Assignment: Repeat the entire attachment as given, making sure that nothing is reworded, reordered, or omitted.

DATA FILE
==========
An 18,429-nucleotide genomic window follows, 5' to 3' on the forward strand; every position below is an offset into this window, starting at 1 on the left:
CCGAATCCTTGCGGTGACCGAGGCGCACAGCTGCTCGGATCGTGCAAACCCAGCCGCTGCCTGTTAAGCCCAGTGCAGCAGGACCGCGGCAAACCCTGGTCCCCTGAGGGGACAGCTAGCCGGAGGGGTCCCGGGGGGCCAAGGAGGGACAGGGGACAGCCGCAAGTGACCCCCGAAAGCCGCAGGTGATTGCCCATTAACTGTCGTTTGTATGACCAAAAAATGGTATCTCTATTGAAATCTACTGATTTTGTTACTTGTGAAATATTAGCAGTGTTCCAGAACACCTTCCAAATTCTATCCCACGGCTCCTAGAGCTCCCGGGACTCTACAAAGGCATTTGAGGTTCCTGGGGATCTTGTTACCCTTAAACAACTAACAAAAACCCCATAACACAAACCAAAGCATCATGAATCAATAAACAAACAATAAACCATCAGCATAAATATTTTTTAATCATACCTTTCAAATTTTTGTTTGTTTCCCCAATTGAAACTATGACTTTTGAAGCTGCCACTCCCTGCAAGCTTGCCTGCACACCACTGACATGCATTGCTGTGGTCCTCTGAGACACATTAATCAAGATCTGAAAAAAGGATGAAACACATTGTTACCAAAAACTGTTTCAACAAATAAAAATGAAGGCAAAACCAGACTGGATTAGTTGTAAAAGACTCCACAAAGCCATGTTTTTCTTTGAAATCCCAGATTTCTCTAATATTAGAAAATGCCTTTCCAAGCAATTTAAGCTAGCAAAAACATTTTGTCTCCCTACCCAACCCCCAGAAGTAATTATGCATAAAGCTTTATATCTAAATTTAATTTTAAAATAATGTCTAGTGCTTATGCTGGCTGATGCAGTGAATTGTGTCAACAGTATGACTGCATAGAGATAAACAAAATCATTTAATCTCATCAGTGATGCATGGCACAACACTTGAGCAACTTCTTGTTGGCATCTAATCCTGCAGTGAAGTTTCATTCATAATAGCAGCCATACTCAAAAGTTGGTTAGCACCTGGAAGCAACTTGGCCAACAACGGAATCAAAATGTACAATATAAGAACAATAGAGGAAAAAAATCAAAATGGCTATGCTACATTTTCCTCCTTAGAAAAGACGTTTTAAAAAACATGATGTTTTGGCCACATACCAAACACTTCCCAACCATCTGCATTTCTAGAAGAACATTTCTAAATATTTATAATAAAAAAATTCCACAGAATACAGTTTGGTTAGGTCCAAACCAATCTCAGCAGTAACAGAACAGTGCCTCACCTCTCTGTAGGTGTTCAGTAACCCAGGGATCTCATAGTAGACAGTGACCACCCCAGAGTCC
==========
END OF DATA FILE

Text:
An 18,429-nucleotide genomic window follows, 5' to 3' on the forward strand; every position below is an offset into this window, starting at 1 on the left:
CCGAATCCTTGCGGTGACCGAGGCGCACAGCTGCTCGGATCGTGCAAACCCAGCCGCTGCCTGTTAAGCCCAGTGCAGCAGGACCGCGGCAAACCCTGGTCCCCTGAGGGGACAGCTAGCCGGAGGGGTCCCGGGGGGCCAAGGAGGGACAGGGGACAGCCGCAAGTGACCCCCGAAAGCCGCAGGTGATTGCCCATTAACTGTCGTTTGTATGACCAAAAAATGGTATCTCTATTGAAATCTACTGATTTTGTTACTTGTGAAATATTAGCAGTGTTCCAGAACACCTTCCAAATTCTATCCCACGGCTCCTAGAGCTCCCGGGACTCTACAAAGGCATTTGAGGTTCCTGGGGATCTTGTTACCCTTAAACAACTAACAAAAACCCCATAACACAAACCAAAGCATCATGAATCAATAAACAAACAATAAACCATCAGCATAAATATTTTTTAATCATACCTTTCAAATTTTTGTTTGTTTCCCCAATTGAAACTATGACTTTTGAAGCTGCCACTCCCTGCAAGCTTGCCTGCACACCACTGACATGCATTGCTGTGGTCCTCTGAGACACATTAATCAAGATCTGAAAAAAGGATGAAACACATTGTTACCAAAAACTGTTTCAACAAATAAAAATGAAGGCAAAACCAGACTGGATTAGTTGTAAAAGACTCCACAAAGCCATGTTTTTCTTTGAAATCCCAGATTTCTCTAATATTAGAAAATGCCTTTCCAAGCAATTTAAGCTAGCAAAAACATTTTGTCTCCCTACCCAACCCCCAGAAGTAATTATGCATAAAGCTTTATATCTAAATTTAATTTTAAAATAATGTCTAGTGCTTATGCTGGCTGATGCAGTGAATTGTGTCAACAGTATGACTGCATAGAGATAAACAAAATCATTTAATCTCATCAGTGATGCATGGCACAACACTTGAGCAACTTCTTGTTGGCATCTAATCCTGCAGTGAAGTTTCATTCATAATAGCAGCCATACTCAAAAGTTGGTTAGCACCTGGAAGCAACTTGGCCAACAACGGAATCAAAATGTACAATATAAGAACAATAGAGGAAAAAAATCAAAATGGCTATGCTACATTTTCCTCCTTAGAAAAGACGTTTTAAAAAACATGATGTTTTGGCCACATACCAAACACTTCCCAACCATCTGCATTTCTAGAAGAACATTTCTAAATATTTATAATAAAAAAATTCCACAGAATACAGTTTGGTTAGGTCCAAACCAATCTCAGCAGTAACAGAACAGTGCCTCACCTCTCTGTAGGTGTTCAGTAACCCAGGGATCTCATAGTAGACAGTGACCACCCCAGAGTCC